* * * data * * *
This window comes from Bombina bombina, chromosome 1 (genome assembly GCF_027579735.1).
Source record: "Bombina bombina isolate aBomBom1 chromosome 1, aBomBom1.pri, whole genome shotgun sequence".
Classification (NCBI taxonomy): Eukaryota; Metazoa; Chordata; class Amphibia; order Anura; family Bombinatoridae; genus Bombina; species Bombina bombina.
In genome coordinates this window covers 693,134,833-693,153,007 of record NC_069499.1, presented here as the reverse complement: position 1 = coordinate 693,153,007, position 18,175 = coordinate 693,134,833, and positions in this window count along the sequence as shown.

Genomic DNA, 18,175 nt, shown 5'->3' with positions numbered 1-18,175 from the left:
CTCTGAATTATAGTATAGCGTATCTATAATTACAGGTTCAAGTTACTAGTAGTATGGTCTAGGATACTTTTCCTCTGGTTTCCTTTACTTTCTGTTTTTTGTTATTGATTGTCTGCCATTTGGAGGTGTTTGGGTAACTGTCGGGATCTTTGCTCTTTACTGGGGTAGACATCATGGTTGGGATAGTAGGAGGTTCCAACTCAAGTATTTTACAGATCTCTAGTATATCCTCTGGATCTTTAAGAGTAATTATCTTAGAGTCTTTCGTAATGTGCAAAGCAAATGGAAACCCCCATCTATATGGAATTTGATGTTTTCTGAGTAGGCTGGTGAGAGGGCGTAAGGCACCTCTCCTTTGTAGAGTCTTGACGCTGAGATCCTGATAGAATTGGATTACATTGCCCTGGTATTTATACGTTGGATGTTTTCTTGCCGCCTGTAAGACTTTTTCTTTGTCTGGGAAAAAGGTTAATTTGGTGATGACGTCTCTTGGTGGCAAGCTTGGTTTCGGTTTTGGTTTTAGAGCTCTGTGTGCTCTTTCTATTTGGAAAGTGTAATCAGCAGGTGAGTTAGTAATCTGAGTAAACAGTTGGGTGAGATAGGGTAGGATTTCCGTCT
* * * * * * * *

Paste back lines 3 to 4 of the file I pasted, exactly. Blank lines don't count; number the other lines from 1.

Classification (NCBI taxonomy): Eukaryota; Metazoa; Chordata; class Amphibia; order Anura; family Bombinatoridae; genus Bombina; species Bombina bombina.
In genome coordinates this window covers 693,134,833-693,153,007 of record NC_069499.1, presented here as the reverse complement: position 1 = coordinate 693,153,007, position 18,175 = coordinate 693,134,833, and positions in this window count along the sequence as shown.